President Obama Infuriates Poles With Use Of Phrase ‘Polish Death Camp’
RIVERHEAD, N.Y. (CBSNewYork) — President Barack Obama is expressing regret over a comment he made while honoring a Polish World War II hero.
On Wednesday, CBS 2’s Jennifer McLogan went to Polish Town in Riverhead where the community reacted harshly to the words “Polish death camp.”
Polish Town was bristling. Hundreds of Polish-American families, alongside tight-knit business and church leaders, were expressing disappointment and some heartfelt anger at the president over his choice of words regarding their homeland.
“He said ‘Polish death camp.’ He’s not supposed to say that. I know that was mistake, but that very hurt us,” resident Claudia Mikina said.
“Poland was invaded by the Nazis and Polish people were imprisoned in death camps, too. There were no Polish death camps. They were Nazi death camps,” resident James McKay added.
The White House said the president misspoke when he said “Polish death camp” rather than a “German death camp in Nazi-occupied Poland” in remarks during a ceremony posthumously awarding the Medal of Freedom to a Polish World War II hero who risked his life alerting allies of mass killings of Jews.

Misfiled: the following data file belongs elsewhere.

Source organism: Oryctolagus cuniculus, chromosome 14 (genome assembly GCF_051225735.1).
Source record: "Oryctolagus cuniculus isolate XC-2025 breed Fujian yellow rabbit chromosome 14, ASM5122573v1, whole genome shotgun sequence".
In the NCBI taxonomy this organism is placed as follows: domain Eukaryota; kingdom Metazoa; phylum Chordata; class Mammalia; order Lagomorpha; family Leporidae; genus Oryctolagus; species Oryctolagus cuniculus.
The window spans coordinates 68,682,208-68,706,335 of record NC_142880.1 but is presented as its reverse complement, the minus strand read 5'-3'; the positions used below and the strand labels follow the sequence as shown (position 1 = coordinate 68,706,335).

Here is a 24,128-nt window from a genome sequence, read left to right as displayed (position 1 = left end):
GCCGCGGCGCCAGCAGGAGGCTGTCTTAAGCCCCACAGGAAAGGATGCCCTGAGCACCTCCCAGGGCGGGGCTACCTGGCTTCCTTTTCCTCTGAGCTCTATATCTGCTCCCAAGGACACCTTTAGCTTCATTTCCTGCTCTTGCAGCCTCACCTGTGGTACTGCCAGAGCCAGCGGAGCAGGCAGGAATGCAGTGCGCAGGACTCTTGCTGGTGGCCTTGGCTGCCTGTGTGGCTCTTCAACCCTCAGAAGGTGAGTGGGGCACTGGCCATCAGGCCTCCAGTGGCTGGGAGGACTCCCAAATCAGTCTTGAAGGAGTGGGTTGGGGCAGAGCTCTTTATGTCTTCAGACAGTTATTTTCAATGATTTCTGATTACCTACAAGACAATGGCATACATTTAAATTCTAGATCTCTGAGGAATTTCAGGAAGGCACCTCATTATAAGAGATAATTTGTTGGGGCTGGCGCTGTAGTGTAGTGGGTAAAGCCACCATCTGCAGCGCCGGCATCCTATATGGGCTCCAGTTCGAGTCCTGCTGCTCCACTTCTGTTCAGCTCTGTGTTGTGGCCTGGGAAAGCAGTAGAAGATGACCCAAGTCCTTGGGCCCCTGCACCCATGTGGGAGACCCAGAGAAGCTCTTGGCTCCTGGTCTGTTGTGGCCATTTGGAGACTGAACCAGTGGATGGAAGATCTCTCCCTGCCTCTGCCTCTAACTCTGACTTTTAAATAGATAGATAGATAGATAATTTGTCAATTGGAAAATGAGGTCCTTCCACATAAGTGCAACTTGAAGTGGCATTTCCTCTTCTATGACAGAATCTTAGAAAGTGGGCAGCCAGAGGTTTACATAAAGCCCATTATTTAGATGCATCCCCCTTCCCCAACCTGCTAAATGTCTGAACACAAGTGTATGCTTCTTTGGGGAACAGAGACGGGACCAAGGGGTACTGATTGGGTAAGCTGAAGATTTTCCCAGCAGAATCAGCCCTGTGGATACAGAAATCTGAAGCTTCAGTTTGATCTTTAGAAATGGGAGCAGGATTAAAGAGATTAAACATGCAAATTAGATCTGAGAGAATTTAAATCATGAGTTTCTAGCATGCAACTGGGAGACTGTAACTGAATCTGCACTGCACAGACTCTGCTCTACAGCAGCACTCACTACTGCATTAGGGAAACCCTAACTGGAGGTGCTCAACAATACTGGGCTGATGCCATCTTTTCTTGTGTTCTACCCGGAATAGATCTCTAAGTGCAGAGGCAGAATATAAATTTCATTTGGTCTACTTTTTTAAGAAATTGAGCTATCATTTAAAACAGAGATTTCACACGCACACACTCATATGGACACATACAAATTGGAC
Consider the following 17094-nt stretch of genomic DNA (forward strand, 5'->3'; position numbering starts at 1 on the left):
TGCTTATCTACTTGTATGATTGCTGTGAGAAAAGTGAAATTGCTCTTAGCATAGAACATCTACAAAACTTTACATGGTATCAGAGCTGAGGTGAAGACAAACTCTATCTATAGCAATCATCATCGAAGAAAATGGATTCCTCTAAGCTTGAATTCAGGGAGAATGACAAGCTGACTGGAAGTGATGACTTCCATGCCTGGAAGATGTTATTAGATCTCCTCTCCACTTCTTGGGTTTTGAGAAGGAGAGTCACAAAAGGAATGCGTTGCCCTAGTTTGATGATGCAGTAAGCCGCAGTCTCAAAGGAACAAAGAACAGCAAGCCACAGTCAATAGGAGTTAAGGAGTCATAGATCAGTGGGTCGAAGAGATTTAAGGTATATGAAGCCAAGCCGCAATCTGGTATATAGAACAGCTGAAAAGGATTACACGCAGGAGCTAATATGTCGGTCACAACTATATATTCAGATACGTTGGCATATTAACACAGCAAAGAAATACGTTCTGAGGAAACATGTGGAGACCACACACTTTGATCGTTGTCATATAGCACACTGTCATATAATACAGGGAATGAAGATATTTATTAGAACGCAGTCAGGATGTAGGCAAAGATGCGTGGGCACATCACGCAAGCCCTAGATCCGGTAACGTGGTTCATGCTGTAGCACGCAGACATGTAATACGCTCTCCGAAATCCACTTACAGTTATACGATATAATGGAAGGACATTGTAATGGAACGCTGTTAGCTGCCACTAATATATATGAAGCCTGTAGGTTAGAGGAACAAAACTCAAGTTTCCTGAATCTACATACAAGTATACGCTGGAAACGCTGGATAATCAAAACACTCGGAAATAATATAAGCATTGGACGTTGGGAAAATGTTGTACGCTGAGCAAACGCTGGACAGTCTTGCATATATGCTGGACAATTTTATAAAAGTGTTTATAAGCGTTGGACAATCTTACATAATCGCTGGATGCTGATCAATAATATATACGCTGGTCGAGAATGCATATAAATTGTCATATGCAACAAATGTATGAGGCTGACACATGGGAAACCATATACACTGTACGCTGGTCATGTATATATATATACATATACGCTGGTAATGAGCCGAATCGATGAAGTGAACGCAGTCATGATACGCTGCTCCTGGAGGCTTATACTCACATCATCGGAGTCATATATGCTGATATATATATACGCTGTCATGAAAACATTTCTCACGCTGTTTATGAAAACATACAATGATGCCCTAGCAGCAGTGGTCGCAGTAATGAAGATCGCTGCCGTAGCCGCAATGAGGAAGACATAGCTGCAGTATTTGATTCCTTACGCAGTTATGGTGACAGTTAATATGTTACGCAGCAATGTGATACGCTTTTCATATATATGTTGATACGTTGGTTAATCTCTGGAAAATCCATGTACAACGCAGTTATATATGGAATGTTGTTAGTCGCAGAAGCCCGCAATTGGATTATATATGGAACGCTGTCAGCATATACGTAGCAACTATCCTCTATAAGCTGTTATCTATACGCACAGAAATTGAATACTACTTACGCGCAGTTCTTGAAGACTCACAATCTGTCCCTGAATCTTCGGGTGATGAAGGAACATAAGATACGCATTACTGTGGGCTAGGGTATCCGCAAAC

“Before one trip across enemy lines, resistance fighters told him that Jews were being murdered on a massive scale, and smuggled him into the Warsaw ghetto, and a Polish death camp, to see for himself,” Obama said.
Poland’s prime minister, Donald Tusk, and residents here are asking for a stronger more pointed response for the phrasing “Polish death camp” is considered hugely offensive in Poland.
“Regarding the statement, we expect the United States to engage in Polish efforts that will eliminate once and for all those false and unjust words,” Prime Minister Tusk said through a translator.
“We didn’t do that. It was the Nazis that did that. And he should know this. He’s really making it bad for Poland,” Riverhead resident Christine Blasko added.
The White House said the president has repeatedly discussed the bravery of Poles during World War II and has visited the Warsaw Ghetto Memorial while in Poland.
On Wednesday night the president said he clearly regrets the misstatement. The White House said the “misstatement” should not detract from the clear intention to honor Polish war heroes and brave citizens who stood on the side of human dignity in the face of tyranny.
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